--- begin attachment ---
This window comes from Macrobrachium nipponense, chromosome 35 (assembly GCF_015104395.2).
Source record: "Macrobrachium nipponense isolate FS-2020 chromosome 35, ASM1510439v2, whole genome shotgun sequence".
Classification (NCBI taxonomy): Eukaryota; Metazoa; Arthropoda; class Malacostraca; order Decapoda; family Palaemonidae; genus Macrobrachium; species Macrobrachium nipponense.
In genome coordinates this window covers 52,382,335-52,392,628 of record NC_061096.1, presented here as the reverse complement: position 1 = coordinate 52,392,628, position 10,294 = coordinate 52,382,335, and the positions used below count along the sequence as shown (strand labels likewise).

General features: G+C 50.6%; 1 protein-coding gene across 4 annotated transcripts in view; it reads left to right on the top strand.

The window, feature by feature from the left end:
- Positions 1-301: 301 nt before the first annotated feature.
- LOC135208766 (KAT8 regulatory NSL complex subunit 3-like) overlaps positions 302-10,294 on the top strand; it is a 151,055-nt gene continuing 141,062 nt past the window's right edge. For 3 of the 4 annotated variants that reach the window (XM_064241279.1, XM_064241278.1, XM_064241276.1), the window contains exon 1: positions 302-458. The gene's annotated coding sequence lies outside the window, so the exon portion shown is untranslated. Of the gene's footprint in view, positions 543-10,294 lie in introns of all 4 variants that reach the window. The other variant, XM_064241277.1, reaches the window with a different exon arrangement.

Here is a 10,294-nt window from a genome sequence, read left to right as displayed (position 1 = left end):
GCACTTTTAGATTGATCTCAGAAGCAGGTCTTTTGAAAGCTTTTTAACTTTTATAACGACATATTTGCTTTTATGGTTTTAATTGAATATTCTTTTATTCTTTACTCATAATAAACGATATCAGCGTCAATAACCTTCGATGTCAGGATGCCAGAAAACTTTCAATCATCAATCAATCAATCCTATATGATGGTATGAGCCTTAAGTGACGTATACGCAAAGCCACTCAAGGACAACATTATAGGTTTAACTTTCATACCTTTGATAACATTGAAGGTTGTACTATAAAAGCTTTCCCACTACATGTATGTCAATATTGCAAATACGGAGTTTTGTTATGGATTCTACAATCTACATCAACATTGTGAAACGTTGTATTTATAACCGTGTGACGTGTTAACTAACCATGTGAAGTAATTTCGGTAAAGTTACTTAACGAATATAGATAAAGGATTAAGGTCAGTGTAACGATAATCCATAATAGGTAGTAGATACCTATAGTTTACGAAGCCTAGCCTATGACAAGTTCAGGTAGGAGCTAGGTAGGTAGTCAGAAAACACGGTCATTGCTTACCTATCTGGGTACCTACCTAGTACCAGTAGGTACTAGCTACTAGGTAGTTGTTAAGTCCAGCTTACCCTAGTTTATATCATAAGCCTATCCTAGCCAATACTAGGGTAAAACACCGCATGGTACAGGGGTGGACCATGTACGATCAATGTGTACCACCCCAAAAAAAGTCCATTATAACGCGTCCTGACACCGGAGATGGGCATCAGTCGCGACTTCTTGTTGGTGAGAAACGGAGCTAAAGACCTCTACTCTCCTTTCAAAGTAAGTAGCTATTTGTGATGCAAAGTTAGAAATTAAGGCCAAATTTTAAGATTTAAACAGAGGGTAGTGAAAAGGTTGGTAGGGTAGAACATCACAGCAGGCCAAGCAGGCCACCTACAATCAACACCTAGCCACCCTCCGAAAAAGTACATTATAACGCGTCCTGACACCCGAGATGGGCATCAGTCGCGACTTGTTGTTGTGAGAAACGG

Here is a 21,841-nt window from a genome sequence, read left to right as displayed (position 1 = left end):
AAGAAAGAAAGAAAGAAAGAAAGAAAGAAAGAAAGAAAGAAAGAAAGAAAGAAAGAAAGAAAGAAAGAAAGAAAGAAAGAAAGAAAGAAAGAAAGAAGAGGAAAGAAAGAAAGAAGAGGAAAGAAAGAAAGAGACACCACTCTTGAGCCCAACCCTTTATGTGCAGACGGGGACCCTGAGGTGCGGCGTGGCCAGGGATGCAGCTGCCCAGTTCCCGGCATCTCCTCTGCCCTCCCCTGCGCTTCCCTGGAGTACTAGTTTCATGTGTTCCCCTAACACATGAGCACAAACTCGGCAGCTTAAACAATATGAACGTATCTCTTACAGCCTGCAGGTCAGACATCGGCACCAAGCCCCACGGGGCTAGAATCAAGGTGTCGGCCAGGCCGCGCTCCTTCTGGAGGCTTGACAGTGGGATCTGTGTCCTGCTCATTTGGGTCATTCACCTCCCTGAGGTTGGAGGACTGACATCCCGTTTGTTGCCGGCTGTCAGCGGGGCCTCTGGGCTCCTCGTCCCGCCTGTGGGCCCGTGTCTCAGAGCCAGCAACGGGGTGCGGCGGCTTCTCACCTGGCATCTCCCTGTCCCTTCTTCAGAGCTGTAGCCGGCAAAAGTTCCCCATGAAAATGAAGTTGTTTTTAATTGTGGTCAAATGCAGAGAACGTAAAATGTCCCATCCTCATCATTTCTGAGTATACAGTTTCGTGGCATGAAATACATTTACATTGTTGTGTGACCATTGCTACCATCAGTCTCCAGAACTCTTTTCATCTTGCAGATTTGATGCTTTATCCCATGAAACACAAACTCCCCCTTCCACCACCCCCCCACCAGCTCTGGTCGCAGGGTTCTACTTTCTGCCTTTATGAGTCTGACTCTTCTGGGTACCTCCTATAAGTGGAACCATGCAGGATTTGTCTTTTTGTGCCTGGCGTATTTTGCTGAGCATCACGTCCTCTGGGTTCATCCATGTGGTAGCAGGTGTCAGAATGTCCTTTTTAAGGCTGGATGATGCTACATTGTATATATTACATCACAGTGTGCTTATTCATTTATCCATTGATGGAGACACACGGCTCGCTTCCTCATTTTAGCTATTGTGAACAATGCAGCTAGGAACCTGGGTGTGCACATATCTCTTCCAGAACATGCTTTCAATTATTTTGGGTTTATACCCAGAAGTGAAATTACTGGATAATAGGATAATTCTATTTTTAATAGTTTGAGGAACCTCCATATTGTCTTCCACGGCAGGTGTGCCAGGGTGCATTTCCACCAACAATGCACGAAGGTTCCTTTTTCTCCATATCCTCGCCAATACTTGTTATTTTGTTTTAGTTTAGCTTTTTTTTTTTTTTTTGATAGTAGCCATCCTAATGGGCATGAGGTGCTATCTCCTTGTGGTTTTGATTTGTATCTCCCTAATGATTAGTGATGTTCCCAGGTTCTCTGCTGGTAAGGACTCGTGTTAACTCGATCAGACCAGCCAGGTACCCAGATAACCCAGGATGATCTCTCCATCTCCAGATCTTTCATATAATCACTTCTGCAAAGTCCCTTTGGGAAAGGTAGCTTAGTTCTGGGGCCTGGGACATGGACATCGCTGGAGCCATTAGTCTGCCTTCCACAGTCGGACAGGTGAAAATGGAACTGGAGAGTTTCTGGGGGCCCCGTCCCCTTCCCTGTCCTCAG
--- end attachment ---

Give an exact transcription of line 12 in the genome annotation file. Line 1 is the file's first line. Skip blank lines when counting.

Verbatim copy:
AAGAAAGAAAGAAAGAAAGAAAGAAAGAAAGAAAGAAAGAAAGAAAGAAAGAAAGAAAGAAAGAAAGAAAGAAAGAAAGAAAGAAAGAAAGAAAGAAGAGGAAAGAAAGAAAGAAGAGGAAAGAAAGAAAGAGACACCACTCTTGAGCCCAACCCTTTATGTGCAGACGGGGACCCTGAGGTGCGGCGTGGCCAGGGATGCAGCTGCCCAGTTCCCGGCATCTCCTCTGCCCTCCCCTGCGCTTCCCTGGAGTACTAGTTTCATGTGTTCCCCTAACACATGAGCACAAACTCGGCAGCTTAAACAATATGAACGTATCTCTTACAGCCTGCAGGTCAGACATCGGCACCAAGCCCCACGGGGCTAGAATCAAGGTGTCGGCCAGGCCGCGCTCCTTCTGGAGGCTTGACAGTGGGATCTGTGTCCTGCTCATTTGGGTCATTCACCTCCCTGAGGTTGGAGGACTGACATCCCGTTTGTTGCCGGCTGTCAGCGGGGCCTCTGGGCTCCTCGTCCCGCCTGTGGGCCCGTGTCTCAGAGCCAGCAACGGGGTGCGGCGGCTTCTCACCTGGCATCTCCCTGTCCCTTCTTCAGAGCTGTAGCCGGCAAAAGTTCCCCATGAAAATGAAGTTGTTTTTAATTGTGGTCAAATGCAGAGAACGTAAAATGTCCCATCCTCATCATTTCTGAGTATACAGTTTCGTGGCATGAAATACATTTACATTGTTGTGTGACCATTGCTACCATCAGTCTCCAGAACTCTTTTCATCTTGCAGATTTGATGCTTTATCCCATGAAACACAAACTCCCCCTTCCACCACCCCCCCACCAGCTCTGGTCGCAGGGTTCTACTTTCTGCCTTTATGAGTCTGACTCTTCTGGGTACCTCCTATAAGTGGAACCATGCAGGATTTGTCTTTTTGTGCCTGGCGTATTTTGCTGAGCATCACGTCCTCTGGGTTCATCCATGTGGTAGCAGGTGTCAGAATGTCCTTTTTAAGGCTGGATGATGCTACATTGTATATATTACATCACAGTGTGCTTATTCATTTATCCATTGATGGAGACACACGGCTCGCTTCCTCATTTTAGCTATTGTGAACAATGCAGCTAGGAACCTGGGTGTGCACATATCTCTTCCAGAACATGCTTTCAATTATTTTGGGTTTATACCCAGAAGTGAAATTACTGGATAATAGGATAATTCTATTTTTAATAGTTTGAGGAACCTCCATATTGTCTTCCACGGCAGGTGTGCCAGGGTGCATTTCCACCAACAATGCACGAAGGTTCCTTTTTCTCCATATCCTCGCCAATACTTGTTATTTTGTTTTAGTTTAGCTTTTTTTTTTTTTTTTGATAGTAGCCATCCTAATGGGCATGAGGTGCTATCTCCTTGTGGTTTTGATTTGTATCTCCCTAATGATTAGTGATGTTCCCAGGTTCTCTGCTGGTAAGGACTCGTGTTAACTCGATCAGACCAGCCAGGTACCCAGATAACCCAGGATGATCTCTCCATCTCCAGATCTTTCATATAATCACTTCTGCAAAGTCCCTTTGGGAAAGGTAGCTTAGTTCTGGGGCCTGGGACATGGACATCGCTGGAGCCATTAGTCTGCCTTCCACAGTCGGACAGGTGAAAATGGAACTGGAGAGTTTCTGGGGGCCCCGTCCCCTTCCCTGTCCTCAG